She joined Twitter so she could follow me, then she followed Kimball, which was funny ("Hey, I know that guy," she said). She posted about Fellini, Van Gogh, and Schubert, and those three posts--by a child--were far more interesting and better written than anything I've seen on the platform. I would do anything for her. You know what she did the other night? She stayed up late--despite being fastidious about going to bed early--thinking what she could write about Buried on the Beaches to let people know what she thought about it.
She was very nervous. "I want to write something great, that is worthy of the book." I told her how I appreciative I was, to relax, that I am sure she would do an awesome job, that I didn't want her to be stressed out. I think I actually said, "Chill, my little friend. You're an excellent writer. This is really sweet of you and I appreciate it." And she did do an awesome job, in her specific, Emma-esque way. And I didn't even ask her. Other people I know for twenty, thirty, forty years? I have to beg. Repeatedly. And they still probably wouldn't do it. Some might. Maybe I'm wrong. But they didn't in the past.
I mentioned writing tomorrow. It will be many things. I'll document that here. But I can hardly tell you how difficult it is to work that hard, to sit down and compose like that, when each note of genius in your own work stabs you through your heart, and you wish what you were creating just flat out sucked instead. Because you know--unless you are wrong, and God how desperate you are to be wrong this one time more than any other time--that no matter what you create, if it is the greatest work ever created--and it will be--it will be suppressed.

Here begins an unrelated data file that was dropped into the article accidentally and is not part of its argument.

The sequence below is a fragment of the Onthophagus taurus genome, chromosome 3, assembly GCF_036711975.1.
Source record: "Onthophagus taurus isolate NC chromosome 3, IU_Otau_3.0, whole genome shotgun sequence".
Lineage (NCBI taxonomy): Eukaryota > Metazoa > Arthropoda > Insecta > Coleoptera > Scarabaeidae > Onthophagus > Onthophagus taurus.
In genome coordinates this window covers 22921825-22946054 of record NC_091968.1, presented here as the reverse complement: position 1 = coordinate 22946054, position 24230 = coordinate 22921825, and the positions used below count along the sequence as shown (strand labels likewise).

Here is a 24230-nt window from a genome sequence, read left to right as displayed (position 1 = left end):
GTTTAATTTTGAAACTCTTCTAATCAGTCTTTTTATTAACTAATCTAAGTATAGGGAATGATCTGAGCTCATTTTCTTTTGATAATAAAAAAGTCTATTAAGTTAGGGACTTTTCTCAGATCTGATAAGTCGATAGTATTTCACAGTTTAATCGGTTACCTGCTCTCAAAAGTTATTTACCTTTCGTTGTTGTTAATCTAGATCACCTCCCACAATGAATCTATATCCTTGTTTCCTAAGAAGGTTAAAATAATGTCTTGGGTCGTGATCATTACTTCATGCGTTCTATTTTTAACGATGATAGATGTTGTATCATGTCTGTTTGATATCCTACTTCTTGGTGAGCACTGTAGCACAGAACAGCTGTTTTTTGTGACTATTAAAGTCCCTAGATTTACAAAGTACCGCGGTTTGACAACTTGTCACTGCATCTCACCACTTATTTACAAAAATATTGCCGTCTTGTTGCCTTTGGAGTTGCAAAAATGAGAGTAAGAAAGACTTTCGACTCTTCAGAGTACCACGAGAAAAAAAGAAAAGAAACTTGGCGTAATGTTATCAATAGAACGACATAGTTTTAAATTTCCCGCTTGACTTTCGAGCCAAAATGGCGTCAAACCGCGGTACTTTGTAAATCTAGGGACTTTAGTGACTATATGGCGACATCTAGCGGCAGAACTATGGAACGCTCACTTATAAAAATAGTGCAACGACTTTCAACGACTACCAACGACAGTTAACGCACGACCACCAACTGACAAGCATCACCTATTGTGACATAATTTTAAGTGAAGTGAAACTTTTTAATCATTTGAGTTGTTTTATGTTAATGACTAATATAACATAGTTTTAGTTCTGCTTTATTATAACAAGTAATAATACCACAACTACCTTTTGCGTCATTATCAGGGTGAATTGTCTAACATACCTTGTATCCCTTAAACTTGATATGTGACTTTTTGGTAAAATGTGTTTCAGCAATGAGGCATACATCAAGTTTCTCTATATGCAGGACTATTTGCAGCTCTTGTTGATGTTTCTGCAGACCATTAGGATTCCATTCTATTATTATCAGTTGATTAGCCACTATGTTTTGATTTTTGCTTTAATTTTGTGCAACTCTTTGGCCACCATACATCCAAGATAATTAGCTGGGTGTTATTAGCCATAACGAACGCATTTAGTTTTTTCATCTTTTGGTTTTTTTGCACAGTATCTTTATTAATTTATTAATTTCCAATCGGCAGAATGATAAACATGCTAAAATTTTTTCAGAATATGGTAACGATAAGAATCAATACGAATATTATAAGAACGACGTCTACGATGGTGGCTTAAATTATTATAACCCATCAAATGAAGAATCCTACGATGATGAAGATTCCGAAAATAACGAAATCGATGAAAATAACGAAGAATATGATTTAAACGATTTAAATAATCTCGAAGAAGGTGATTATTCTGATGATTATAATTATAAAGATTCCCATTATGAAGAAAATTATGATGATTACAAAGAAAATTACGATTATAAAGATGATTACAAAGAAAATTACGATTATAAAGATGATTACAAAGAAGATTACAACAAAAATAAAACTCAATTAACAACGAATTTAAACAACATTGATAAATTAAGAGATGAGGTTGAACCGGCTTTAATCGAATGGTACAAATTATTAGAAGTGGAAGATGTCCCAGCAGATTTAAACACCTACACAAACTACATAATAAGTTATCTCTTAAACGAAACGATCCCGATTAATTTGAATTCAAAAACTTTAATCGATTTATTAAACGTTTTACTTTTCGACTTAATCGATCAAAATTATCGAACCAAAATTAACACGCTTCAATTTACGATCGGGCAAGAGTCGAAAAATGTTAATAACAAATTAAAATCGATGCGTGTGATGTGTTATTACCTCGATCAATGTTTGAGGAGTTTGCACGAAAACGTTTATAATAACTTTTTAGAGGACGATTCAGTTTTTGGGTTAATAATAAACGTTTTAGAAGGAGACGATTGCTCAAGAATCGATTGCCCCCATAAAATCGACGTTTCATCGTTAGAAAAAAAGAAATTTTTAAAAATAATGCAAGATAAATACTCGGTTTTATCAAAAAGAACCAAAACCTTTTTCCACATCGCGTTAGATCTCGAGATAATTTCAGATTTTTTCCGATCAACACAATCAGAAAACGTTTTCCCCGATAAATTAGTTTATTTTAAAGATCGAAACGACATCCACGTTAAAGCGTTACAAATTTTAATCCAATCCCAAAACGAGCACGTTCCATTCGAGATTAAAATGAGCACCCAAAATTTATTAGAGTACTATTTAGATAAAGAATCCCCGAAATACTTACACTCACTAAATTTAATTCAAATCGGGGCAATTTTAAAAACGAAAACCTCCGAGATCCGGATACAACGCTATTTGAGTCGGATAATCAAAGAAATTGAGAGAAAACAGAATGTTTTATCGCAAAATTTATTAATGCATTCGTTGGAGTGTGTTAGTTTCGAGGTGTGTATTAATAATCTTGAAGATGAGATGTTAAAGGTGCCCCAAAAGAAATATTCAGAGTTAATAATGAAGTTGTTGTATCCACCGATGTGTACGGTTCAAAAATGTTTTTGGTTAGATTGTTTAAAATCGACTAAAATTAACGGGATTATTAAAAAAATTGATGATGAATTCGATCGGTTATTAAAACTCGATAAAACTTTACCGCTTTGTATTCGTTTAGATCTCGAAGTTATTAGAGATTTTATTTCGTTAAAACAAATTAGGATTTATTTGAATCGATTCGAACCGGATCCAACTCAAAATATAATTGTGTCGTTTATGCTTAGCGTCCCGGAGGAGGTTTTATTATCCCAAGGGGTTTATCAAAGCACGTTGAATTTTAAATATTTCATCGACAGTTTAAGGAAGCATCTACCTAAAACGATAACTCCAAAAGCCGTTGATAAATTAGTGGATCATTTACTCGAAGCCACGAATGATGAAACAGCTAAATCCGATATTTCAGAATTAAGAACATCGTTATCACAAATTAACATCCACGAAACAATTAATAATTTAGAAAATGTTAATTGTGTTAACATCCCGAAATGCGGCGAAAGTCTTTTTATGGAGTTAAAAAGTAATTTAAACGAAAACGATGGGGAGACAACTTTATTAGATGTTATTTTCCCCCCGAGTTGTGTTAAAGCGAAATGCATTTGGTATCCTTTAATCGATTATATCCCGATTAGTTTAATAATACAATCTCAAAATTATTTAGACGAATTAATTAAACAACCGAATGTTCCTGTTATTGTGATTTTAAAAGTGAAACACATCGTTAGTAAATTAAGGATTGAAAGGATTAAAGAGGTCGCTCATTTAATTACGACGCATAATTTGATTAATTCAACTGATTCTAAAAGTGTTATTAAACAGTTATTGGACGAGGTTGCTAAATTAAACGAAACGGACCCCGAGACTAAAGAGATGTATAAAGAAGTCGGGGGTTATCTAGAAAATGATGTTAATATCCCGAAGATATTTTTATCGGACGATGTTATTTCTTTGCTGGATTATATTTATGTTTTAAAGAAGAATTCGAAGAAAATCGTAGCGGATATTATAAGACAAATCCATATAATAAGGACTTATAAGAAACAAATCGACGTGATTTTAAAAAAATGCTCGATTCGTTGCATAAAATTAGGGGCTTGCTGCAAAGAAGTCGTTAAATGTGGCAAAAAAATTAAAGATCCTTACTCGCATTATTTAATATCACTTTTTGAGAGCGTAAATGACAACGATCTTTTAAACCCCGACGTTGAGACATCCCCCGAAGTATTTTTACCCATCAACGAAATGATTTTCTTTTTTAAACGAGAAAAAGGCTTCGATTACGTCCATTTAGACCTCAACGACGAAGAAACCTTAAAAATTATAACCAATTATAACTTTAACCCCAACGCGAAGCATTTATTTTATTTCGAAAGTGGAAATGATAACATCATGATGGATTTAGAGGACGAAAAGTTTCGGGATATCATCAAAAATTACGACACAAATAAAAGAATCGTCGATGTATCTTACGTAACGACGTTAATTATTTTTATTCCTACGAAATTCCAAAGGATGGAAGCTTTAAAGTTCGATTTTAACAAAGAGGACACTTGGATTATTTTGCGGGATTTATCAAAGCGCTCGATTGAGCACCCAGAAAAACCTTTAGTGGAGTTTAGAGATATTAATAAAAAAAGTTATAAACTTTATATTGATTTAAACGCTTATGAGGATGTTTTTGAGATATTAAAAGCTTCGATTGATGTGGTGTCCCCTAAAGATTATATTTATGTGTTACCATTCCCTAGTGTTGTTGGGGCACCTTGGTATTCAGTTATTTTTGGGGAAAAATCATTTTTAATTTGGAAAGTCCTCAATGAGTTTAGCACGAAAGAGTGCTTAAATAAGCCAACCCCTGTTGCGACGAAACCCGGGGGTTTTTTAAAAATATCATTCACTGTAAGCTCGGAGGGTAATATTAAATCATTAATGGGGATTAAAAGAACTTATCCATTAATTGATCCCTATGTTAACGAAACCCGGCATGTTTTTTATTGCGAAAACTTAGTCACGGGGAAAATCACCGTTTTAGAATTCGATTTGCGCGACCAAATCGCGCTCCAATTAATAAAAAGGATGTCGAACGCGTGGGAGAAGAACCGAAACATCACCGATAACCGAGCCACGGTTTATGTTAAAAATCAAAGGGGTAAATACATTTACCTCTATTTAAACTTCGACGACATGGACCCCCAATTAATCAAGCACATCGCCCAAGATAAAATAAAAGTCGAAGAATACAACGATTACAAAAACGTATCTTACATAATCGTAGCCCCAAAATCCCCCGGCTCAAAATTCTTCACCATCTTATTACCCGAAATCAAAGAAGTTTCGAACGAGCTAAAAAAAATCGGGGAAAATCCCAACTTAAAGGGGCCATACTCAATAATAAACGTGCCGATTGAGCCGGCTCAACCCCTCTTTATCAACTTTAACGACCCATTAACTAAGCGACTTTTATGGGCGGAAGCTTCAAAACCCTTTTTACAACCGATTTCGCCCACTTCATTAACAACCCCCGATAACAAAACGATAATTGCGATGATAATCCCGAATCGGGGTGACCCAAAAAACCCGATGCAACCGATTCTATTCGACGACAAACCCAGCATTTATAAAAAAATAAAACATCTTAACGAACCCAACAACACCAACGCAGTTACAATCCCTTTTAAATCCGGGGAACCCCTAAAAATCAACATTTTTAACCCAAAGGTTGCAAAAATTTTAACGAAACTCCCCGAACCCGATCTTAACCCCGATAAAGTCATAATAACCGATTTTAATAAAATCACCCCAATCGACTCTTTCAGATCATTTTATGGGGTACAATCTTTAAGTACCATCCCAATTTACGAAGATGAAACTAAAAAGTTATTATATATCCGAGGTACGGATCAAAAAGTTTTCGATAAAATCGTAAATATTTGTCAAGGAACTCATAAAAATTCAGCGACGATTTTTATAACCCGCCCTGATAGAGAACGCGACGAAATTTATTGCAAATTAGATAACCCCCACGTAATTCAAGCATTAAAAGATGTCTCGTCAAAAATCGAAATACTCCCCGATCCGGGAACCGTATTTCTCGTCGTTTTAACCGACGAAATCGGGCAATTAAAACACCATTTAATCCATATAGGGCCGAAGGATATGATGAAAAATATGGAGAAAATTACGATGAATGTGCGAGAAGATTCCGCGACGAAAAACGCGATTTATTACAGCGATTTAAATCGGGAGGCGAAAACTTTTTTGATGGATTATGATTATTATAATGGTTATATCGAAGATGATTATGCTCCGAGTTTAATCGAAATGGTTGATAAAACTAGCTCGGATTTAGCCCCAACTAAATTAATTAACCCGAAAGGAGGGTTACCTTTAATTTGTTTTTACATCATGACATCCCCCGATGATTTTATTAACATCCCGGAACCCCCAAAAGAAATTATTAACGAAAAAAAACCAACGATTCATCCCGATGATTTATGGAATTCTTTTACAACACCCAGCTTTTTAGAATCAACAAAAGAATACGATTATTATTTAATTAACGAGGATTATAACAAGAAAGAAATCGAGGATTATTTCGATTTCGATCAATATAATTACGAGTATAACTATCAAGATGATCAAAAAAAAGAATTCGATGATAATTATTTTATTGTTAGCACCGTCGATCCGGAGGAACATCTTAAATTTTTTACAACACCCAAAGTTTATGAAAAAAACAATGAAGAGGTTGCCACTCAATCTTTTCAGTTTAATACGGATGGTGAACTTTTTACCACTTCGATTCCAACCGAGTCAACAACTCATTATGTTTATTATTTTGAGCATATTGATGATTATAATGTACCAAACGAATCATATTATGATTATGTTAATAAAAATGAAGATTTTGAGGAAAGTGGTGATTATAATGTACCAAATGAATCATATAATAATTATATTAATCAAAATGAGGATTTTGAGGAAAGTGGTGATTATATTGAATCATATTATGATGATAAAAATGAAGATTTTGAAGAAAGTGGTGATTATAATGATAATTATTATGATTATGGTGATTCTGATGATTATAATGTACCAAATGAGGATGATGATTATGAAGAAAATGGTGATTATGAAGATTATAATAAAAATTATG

I come back to the likes of John Freeman, with his quote, "If you wrote the Bible, I would not publish it." (The entry on him is coming. Let's expose these people for what they are, and how far it goes.) And that's better than most--he at least spelled it out. Others have his exact same mindset, only they don't spell it out, because they view it as a form of power that I'll still send whatever and they can ignore that and watch me twist.
That's where they "best" me. I demolish them everywhere else. In all of the good virtues--talent, industriousness, productivity, success, doing things the right way--they do and have nothing, and I'm their converse. This is where they pay me back. I can't appeal to the millions of people who would love the work and turn it into its own industry, because these other people drove all of those people away as readers. They are not there right now. I should be able to put my back against them for leverage, but they're off somewhere else. So I search for that thing to put my back against. Or I hope that it finds me. This can't happen without that thing at my back, whatever it may be. Whatever it may be at first. Right now there's just a black hole at my back.